Working capital holds the key to the success of your small business. Having adequate working capital keeps your business running. It allows you to pay your staff on time, buy inventory, sustain overhead costs, and other short-term expenses. In a way, working capital is your money available to meet current obligations. It will also determine how you can implement growth for the long-term.
In this guide, we’ll help you calculate how much your working capital is and how you can improve on this to grow your business.
How to Calculate Your Working Capital
In the following calculations, consider only short-term assets such as:
Amount of money in your business account
Accounts receivable – which is the money that customers pay you
Inventory that can be converted into cash within the next 12 months.
For short-term liabilities, include:
Accounts payable – or the money you need to pay vendors
Debts you have to pay
Accrued expenses for staff’s salary, taxes, and other business expenses
You’ll get a sense of where your business is by calculating your working capital ratio. This ratio will determine the health of your business’s finances.
Working capital ratio = current assets / current liabilities
For example, if you have assets amounting to $500,00 and liabilities of $250,000, your working capital ratio is 2:1. This is considered a healthy ratio, while in some businesses a ratio of 1.2:1 is enough to keep things running.
To determine how much money you have available to meet current expenses, you have to calculate your net working capital.
Net working capital = current assets – current liabilities
Understanding Your Working Capital
You can get a good grasp on what you truly need for your working capital by taking note of your cash flow every month. This includes outgoing and incoming cash. For example, if you are a retailer, there will be a big boost in sales during the holiday season and slow cash flow during regular months. You may use a spreadsheet for this as you plot your monthly cash flow or use tools such as Float or Pulse to view your cash flow in one place.
Making cash flow projections may require you to look back at your monthly cash flow for the last 12 months and estimating the potential cash flow in the future. These projections will help you know when you have more money outgoing than coming in, and when the cash flow gap is widest.
It may be difficult to make projections when your business is growing rapidly. Having a spreadsheet or tool will allow you to make changes to your cash flow forecasts as needed.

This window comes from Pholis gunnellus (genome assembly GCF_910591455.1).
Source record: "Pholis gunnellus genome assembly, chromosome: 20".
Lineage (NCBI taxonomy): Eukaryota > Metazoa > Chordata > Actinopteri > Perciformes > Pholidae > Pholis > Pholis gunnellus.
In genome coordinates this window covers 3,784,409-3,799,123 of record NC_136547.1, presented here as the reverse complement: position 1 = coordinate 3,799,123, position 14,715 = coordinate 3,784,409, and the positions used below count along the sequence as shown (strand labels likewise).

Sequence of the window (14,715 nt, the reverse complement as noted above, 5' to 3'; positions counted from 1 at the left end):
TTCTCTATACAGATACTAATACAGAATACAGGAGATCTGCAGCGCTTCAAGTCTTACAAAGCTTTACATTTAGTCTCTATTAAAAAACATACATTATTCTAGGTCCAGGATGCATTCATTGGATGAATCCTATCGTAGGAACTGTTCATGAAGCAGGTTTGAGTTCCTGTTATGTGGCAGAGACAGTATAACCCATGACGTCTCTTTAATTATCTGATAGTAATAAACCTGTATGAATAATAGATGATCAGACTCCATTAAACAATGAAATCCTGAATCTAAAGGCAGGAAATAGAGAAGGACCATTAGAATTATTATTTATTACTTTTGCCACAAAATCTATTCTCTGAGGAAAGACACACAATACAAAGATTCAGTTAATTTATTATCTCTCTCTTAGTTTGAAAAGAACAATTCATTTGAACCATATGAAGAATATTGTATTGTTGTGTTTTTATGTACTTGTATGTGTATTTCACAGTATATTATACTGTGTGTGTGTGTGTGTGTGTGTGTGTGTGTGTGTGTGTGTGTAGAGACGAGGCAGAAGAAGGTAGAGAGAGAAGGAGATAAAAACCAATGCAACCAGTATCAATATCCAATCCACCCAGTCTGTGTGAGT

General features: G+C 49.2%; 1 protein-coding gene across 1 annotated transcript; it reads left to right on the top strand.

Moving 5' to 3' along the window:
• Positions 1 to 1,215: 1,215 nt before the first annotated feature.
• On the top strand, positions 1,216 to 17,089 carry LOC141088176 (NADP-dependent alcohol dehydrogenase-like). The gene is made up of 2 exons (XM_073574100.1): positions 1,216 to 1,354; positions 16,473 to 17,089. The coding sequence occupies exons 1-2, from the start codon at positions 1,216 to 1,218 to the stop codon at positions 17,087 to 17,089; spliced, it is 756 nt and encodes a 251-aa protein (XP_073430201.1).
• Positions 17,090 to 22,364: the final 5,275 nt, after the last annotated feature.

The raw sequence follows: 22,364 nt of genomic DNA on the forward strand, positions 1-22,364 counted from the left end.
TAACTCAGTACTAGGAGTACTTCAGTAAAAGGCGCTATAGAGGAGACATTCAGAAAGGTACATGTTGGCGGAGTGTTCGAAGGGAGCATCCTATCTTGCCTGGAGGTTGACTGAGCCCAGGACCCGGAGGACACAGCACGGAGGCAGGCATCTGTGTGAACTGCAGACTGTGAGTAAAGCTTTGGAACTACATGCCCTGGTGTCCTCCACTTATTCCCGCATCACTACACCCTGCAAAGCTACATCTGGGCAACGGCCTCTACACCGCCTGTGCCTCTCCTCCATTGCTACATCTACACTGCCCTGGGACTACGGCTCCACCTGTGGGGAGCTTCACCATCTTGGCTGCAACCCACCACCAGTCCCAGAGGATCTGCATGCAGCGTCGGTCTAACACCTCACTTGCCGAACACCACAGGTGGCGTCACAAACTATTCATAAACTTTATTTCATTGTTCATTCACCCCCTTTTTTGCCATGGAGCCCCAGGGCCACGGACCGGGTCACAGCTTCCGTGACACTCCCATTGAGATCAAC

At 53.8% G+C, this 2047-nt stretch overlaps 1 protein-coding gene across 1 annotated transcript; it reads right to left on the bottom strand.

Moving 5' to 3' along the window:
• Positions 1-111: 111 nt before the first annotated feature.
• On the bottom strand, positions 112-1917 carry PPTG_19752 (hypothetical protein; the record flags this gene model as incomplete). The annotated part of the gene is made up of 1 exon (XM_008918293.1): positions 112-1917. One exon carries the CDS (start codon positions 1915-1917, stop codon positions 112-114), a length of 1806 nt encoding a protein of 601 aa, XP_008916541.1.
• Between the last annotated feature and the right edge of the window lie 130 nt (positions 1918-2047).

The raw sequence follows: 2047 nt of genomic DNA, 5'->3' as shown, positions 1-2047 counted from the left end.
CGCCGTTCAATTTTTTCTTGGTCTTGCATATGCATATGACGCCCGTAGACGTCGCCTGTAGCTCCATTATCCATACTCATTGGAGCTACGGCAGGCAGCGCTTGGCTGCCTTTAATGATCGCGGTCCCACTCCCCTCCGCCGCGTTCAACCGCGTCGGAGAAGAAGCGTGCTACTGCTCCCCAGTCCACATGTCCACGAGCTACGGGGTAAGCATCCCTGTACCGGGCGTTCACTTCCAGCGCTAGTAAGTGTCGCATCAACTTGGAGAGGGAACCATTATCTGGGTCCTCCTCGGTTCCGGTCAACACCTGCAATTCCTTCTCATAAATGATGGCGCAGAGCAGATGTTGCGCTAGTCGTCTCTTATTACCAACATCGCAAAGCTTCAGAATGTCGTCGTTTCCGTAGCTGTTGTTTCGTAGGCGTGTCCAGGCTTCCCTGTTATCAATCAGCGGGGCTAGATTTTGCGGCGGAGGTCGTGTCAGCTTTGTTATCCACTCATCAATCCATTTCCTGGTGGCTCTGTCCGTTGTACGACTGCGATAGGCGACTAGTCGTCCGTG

Why You Should Consider Getting Additional Working Capital
Adding a little bit more to your working capital ensures that you’ve got something extra in case there are emergency expenses of contingencies. There will be certain months that cash flow is tight, and having additional working capital will help tide you over.
Having extra working capital will help you prepare for the incoming busy months, and sustain the operations of your business during slow months. If there will be times that customers pay late, you can tap into your working capital to pay your obligations to suppliers and the government.
Extra working capital will also improve your business in many ways. You’ll be able to pay for bulk expenses whenever suppliers offer a sale or fund new projects when the opportunity arises.
How to Maintain Your Working Capital
You have to be careful when managing your working capital. You’ll need to separate short-term working capital from long-term business needs. If you want to purchase machinery, buy real estate, or hire permanent employees, you’ll have to go for other types of financing to sustain these expenditures. Big expenses will drag down your current working capital. It’s best to maintain your working capital for short-term needs rather than large expenses that take time to pay off.
Giving Your Working Capital a Boost Through Small Business Financing
Understanding your working capital will help you prepare for any situation. It will also keep your business afloat whatever the season is. If you want to add more funds to your working capital, consider getting a line of credit or unsecured loan to boost your potential for more revenues. Be on your way to smart financing by comparing loan options you can make the most out of here.
Russel needed an injection of cash to pay his employees while he was waiting to be paid. We were able to have the funds in his account 48 hours after he first applied.
Max needed funds to renovate his restaurant in NSW. He didn’t want to put his property on the line to secure a loan with the bank. We were able to get him over 100k without offering any security.
Anna needed funds to renovate her practice in Adelaide. We were able to get her the funds she needed with only providing her business bank statements and photo ID.